Mar 5 2011
Is the Muslim-in-Chief the reason the U.S. failed to object to Iran’s selection to the U.N. Commission on the Status of Women, which was affirmed during a so-called U.N. vote this week?
FOX NEWS — Today, IRAN officially becomes a member of the U.N. Commission on the Status of Women. Only three days ago, the U.N. General Assembly voted to suspend Libya’s membership on the U.N. Human Rights Council in a desperate bid to save the Council’s tattered reputation and itself.
But not a single state, including the United States, has indicated anything but smooth sailing for today’s membership of Iran on the U.N.’s top women’s rights body.
The double-talk surrounding the Libyan maneuver was breathtaking. It was only nine months ago, after getting to know Qaddafi over four decades, that the General Assembly had elected Libya to serve on the U.N.’s top human rights body. And Libya still serves on the U.N. Commission on Crime Prevention and Criminal Justice, the U.N. Commission on Information, and the Executive Board of U.N. Women.
FOX NEWS –No gesture of disapproval came during an acclamation vote affirming the Islamic nation’s appointment to the 45-nation group.
A senior official with the U.S. Mission to the U.N. said that the United States was powerless to stop the selection because Iran faced no competition. Yes, the U.S. government was aware this was a possibility,” said the senior official, who requested anonymity because the agency is not publicly commenting on it. “Procedurally, there was no blocking this.”As at most such commissions in the U.N., backroom deals determined who would gain new seats at the women’s rights body.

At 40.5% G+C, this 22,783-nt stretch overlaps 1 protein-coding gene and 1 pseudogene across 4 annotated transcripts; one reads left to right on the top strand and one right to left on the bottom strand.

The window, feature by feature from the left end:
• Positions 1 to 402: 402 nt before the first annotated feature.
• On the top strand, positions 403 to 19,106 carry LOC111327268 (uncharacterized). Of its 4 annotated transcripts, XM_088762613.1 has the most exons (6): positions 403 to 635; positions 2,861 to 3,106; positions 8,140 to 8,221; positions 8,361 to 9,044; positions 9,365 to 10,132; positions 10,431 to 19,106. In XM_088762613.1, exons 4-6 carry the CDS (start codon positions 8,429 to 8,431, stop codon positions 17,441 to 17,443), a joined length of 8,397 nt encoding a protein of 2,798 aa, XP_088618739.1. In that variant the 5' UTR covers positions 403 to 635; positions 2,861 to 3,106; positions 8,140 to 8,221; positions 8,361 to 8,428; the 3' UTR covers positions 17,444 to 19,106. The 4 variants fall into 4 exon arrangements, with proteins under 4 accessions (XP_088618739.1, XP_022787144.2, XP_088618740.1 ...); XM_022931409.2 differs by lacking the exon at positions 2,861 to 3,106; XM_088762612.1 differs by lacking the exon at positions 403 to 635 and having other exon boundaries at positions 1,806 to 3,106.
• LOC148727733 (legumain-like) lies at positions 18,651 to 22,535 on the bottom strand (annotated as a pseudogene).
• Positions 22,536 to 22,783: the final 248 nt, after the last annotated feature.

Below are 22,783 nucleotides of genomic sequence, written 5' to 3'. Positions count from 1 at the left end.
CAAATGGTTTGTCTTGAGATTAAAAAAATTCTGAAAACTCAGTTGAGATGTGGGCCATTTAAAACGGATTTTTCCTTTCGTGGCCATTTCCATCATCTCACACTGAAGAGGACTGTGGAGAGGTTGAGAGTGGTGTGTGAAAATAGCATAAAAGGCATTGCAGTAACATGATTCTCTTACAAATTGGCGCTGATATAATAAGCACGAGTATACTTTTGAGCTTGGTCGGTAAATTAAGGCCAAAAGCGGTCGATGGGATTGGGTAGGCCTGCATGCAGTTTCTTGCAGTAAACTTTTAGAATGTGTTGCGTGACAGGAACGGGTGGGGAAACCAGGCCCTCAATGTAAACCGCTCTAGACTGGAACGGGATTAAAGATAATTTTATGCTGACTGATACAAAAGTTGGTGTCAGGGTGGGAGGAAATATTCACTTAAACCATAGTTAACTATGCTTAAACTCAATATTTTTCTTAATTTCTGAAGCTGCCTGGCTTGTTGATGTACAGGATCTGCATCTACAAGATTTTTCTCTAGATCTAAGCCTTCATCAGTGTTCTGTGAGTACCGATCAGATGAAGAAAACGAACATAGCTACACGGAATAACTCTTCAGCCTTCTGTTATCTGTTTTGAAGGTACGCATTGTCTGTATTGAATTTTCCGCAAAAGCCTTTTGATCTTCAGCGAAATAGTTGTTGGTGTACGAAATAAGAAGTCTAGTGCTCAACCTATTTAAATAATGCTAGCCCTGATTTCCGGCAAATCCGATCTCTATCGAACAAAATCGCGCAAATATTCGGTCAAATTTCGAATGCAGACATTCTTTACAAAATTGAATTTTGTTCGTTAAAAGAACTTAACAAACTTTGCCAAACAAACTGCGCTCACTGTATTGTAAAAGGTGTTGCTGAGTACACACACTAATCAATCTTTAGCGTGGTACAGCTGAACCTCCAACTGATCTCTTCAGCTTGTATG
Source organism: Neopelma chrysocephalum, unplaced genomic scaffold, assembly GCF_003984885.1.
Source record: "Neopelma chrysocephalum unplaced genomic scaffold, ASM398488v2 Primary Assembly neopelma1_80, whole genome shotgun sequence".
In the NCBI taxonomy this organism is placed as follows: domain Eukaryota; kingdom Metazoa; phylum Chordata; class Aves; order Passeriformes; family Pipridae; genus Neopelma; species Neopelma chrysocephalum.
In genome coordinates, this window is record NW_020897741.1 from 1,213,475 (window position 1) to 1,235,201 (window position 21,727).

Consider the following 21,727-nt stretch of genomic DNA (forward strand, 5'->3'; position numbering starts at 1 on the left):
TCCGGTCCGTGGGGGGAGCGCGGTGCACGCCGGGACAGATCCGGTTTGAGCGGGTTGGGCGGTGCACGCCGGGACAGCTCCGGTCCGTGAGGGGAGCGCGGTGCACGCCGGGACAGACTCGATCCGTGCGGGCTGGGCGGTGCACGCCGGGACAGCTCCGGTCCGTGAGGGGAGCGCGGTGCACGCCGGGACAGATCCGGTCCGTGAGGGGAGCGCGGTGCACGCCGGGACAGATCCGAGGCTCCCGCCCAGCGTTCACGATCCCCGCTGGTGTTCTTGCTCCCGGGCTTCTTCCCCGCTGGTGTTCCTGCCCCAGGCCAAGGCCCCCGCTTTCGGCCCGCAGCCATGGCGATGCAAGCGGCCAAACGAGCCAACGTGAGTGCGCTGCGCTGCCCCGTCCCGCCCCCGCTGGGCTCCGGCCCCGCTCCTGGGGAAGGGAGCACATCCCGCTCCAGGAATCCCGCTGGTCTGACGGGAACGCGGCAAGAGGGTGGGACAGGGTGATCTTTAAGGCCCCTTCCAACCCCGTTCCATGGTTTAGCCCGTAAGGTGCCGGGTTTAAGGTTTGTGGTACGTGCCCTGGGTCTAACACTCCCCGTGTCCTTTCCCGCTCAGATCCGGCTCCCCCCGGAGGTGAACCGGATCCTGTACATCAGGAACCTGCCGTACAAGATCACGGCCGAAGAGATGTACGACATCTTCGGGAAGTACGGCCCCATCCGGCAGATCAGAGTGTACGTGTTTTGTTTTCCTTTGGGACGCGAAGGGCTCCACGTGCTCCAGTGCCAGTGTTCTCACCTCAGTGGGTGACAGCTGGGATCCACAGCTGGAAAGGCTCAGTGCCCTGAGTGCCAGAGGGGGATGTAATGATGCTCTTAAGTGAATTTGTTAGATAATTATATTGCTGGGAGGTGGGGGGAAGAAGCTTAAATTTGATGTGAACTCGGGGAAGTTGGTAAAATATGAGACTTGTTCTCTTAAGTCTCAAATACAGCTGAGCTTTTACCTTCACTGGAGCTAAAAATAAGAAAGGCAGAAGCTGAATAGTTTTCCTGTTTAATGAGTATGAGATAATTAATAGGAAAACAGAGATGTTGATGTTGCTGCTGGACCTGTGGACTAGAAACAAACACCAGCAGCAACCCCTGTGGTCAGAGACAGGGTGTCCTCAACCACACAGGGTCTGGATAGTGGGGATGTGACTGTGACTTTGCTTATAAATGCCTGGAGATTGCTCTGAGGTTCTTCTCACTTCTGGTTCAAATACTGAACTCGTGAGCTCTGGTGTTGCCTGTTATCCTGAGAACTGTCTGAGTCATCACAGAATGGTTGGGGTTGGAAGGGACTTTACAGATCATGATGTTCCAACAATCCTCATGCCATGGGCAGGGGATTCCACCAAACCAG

The Obama administration sought a seat on the Human Rights Council last year, reversing the Bush administration’s policy to boycott the body to protest the influence of repressive states. US Ambassador to the UN, Susan Rice, didn’t comment on Iran’s selection to the women’s commission.
Rep. Dana Rohrabacher, R-Calif., the ranking member on the House Foreign Affairs Subcommittee on International Organizations, Human Right and Oversight, blasted the silence of the U.S. to Iran’s selection, saying it is the U.S official position “to be pleasant with gangsters.”
“Iran is the best example. This is yet another example of that strategy. It’s part of the theory of hug-a-Nazi-make-a-liberal. If you treat gangsters in a pleasant way and watch out for their sensitivity, they’ll reform their ways,” he told FoxNews.com.